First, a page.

Two female German soldiers from the Quick Reaction Force (QRF) at Camp Marmal in Mazar e Sharif in Afghanistan on June 30, 2008. Women have served in German combat units since a 2001 European Court of Justice ruling.
- [MICHAEL KAPPELER/AFP/Getty Images]
Women combat israel 1
Israeli Army female soldier Yael Suissa (L) competes in a push-up competition with US Army sergeant Aaron Thomas Feb. 4, 2003 during a joint US-Israeli military exercise in the Negev desert in southern Israel.
- [Alberto Denkberg/Getty Images]
Women combat israel 3
An Israeli soldier from the Karakal Battalion in action during training on Dec. 14, 2010. The Karakal is a mixed-sex battalion formed in 2004, with men and women serving together in this combat unit, based in the Negev desert on the borders with Egypt and Jordan. Israeli women, like men, are drafted and can serve in combat.
- [Uriel Sinai/Getty Images]
Women combat korea
Female cadets participate in basic military training for reserve officers at military camp on Jan. 19, 2011 in Seoul, South Korea. The Ministry of National Defense in South Korea agreed two years ago to admit women into its college-based Reserve Officers' Training Program for the first time since the program began in 1963. Women can serve in combat in the South Korean military, and there have even been female combat generals.
- [Park Jin-Hee - Pool/Getty Images]
Women combat pakistan
Pakistani Air Force cadet Nadia Gul, 21, stands in front of a mural at the Pakistani Air Force Academy Oct. 6, 2005, in Risalpur, Pakistan. Gul, the top student in her class of 64 at the academy, was one of only eight female cadets in training to be fighter pilots in the Pakistani Air Force. Pakistani women are able to train and serve in combat roles.
- [John Moore/Getty Images]
Women combat uk 2
Cadets take part in the Sovereign's Parade at the Royal Military Academy at Sandhurst on Dec. 14, 2012 in England. The parade marks the completion of 44 weeks of training for 200 young people who will be commissioned into the British Army and the armies of 13 overseas countries. Senior Under Officer Sarah Hunter-Choat became the fourth woman in the Royal Military Academy's history to receive the prestigious Sword of Honour which is awarded to the best Officer Cadet on the course. British women have served in combat roles at various points in British history, including World War II and the Gulf War.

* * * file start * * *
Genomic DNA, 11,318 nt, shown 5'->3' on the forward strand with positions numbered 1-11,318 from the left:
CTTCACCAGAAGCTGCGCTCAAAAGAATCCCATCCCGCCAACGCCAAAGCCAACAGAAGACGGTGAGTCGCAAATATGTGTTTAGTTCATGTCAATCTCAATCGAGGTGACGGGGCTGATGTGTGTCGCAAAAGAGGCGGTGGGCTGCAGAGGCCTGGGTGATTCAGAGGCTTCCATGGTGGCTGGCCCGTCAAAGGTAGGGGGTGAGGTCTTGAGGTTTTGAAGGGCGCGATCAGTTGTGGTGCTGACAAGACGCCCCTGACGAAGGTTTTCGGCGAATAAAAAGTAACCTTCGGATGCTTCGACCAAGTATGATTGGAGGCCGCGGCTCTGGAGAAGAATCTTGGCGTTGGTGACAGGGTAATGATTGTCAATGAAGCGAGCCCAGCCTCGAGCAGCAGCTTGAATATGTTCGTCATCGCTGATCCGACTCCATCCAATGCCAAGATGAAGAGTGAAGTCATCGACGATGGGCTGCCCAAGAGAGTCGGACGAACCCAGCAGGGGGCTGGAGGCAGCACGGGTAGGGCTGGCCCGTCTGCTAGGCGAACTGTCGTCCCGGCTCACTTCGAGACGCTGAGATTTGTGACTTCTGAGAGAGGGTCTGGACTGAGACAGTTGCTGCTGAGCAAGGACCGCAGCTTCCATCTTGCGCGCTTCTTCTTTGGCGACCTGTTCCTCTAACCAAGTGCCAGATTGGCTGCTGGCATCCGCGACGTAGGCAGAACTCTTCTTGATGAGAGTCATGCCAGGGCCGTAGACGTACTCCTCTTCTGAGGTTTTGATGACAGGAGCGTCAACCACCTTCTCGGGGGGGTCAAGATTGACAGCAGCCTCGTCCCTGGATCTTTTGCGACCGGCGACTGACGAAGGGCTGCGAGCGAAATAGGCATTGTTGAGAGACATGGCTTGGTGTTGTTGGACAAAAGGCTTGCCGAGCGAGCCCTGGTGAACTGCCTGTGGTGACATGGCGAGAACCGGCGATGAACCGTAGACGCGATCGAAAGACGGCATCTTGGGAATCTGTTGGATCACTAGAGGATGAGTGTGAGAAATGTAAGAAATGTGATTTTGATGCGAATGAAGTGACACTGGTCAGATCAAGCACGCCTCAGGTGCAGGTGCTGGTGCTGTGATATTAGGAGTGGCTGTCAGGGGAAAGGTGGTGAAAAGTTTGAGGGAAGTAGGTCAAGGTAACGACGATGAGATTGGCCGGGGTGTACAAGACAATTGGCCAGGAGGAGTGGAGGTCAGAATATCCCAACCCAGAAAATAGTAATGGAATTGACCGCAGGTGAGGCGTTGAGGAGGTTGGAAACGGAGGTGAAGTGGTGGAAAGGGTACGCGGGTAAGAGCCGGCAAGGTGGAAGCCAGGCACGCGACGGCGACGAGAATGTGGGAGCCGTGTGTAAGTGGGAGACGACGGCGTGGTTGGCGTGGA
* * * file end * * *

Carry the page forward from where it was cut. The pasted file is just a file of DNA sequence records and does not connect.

- [Peter Macdiarmid/Getty Images]
Women combat us 1
Members of the US Naval Academy Freshman class low crawl under obstacles at the Naval Academy in Annapolis, Maryland on May 17, 2005.
- [Mark Wilson/Getty Images]
Women combat us 2
A US woman soldier of the 3rd Infantry Division practices life-saving skills during a combat lifesaver course in Camp Taji, northwest of Baghdad, Aug. 13 2005.
- [LIU JIN/AFP/Getty Images]
Women combat us 3
A US soldier from the 2nd Battallion 12th Field Artillery Regiment, 4-2 SBCT, searches an Iraqi woman on Feb. 25, 2008, as she arrives at an improvished clinic set up by the US military 20 kms northeast of Baghdad.
- [PATRICK BAZ/AFP/Getty Images]
Women combat us 4
Army First Lt. Alisha Vanghn (L) is greeted by her friend First Lt. Shandale Hall (R) during a welcome home ceremony for 330 soldiers from the 3rd Infantry Division on Jan. 7, 2006 at Fort Stewart, Georgia. Hall and Vaughn served together in Iraq, but returned home a month apart.
- [Stephen Morton/Getty Images]
Women combat us 5
Two US Army soldiers, Private Miranda Nichols (L), 18, from Georgia, and Private First Class Leysha Williamson (R), 27, from Texas, man a foxhole during a dawn defensive alert south of Baghdad on March 30, 2003.
- [ROMEO GACAD/AFP/Getty Images]
Women combat us 6
A US soldier stands amid Shiite Muslim youths during a patrol in September 2003 in Sadr City, home to the largest Shiite community in Baghdad.
- [RABIH MOGHRABI/AFP/Getty Images]
Women combat us 7
US Army chaplain Cpt. Julie Rowan comforts the mother of a woman who died of burn wounds on Sept. 10, 2005, at the combat hospital at Baghram Air Field, Afghanistan.
- [John Moore/Getty Images]
Women combat us 8
A ground crew member sits in the co-pilot's seat of a KC-135 Stratotanker aircraft as she helps conduct a maintenance check during Operation Desert Shield.
- [USAF/Getty Images]
Women combat us 9
A US Military Academy graduate smiles after receiving her diploma during commencement exercises on May 31, 2003, in West Point, New York.
- [Chris Hondros/Getty Images]
Women combat us 10
Female Marine Corps recruit Ginger Callahan, 20, of New York fires on the rifle range at the United States Marine Corps recruit depot on June 21, 2004 in Parris Island, South Carolina.
- [Scott Olson/Getty Images]
Women combat us 11
Former Iraqi War POW Shoshana Johnson (R) listens as the church choir sing a song to honor her at the First United Christian Church on June 6, 2003 in Los Angeles, California. Shoshana, the first black female POW, was captured and shot in the ankles during the US invasion of Iraq on March 23 near Nasiriyah along with six other US Army personnel from the El Paso-based 507th Maintenance Company.
- [David McNew/Getty Images]